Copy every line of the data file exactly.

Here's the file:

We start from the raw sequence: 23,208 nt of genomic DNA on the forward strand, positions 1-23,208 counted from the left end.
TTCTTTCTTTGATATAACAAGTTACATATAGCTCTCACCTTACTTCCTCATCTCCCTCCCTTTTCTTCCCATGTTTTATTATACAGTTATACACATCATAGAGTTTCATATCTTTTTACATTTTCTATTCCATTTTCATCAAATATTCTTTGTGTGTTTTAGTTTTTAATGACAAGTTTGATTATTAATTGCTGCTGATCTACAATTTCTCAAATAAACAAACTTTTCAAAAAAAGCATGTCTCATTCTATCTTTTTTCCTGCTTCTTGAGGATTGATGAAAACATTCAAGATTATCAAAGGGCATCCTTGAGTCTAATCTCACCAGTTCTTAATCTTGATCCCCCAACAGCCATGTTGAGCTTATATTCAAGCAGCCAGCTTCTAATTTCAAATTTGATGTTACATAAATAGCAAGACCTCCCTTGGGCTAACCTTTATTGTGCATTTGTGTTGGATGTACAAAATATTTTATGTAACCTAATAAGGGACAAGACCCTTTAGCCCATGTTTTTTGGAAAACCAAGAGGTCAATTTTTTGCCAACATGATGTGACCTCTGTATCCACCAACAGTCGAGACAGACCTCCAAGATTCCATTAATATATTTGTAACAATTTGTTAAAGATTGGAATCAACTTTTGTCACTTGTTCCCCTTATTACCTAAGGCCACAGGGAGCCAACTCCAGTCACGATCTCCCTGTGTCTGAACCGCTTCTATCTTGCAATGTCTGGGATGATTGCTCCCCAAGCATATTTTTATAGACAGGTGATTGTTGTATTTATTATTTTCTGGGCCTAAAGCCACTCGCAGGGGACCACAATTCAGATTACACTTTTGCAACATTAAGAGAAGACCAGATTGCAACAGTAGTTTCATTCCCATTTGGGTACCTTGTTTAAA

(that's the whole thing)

We start from the raw sequence: 23,208 nt of genomic DNA on the forward strand, positions 1-23,208 counted from the left end.
TTCTTTCTTTGATATAACAAGTTACATATAGCTCTCACCTTACTTCCTCATCTCCCTCCCTTTTCTTCCCATGTTTTATTATACAGTTATACACATCATAGAGTTTCATATCTTTTTACATTTTCTATTCCATTTTCATCAAATATTCTTTGTGTGTTTTAGTTTTTAATGACAAGTTTGATTATTAATTGCTGCTGATCTACAATTTCTCAAATAAACAAACTTTTCAAAAAAAGCATGTCTCATTCTATCTTTTTTCCTGCTTCTTGAGGATTGATGAAAACATTCAAGATTATCAAAGGGCATCCTTGAGTCTAATCTCACCAGTTCTTAATCTTGATCCCCCAACAGCCATGTTGAGCTTATATTCAAGCAGCCAGCTTCTAATTTCAAATTTGATGTTACATAAATAGCAAGACCTCCCTTGGGCTAACCTTTATTGTGCATTTGTGTTGGATGTACAAAATATTTTATGTAACCTAATAAGGGACAAGACCCTTTAGCCCATGTTTTTTGGAAAACCAAGAGGTCAATTTTTTGCCAACATGATGTGACCTCTGTATCCACCAACAGTCGAGACAGACCTCCAAGATTCCATTAATATATTTGTAACAATTTGTTAAAGATTGGAATCAACTTTTGTCACTTGTTCCCCTTATTACCTAAGGCCACAGGGAGCCAACTCCAGTCACGATCTCCCTGTGTCTGAACCGCTTCTATCTTGCAATGTCTGGGATGATTGCTCCCCAAGCATATTTTTATAGACAGGTGATTGTTGTATTTATTATTTTCTGGGCCTAAAGCCACTCGCAGGGGACCACAATTCAGATTACACTTTTGCAACATTAAGAGAAGACCAGATTGCAACAGTAGTTTCATTCCCATTTGGGTACCTTGTTTAAA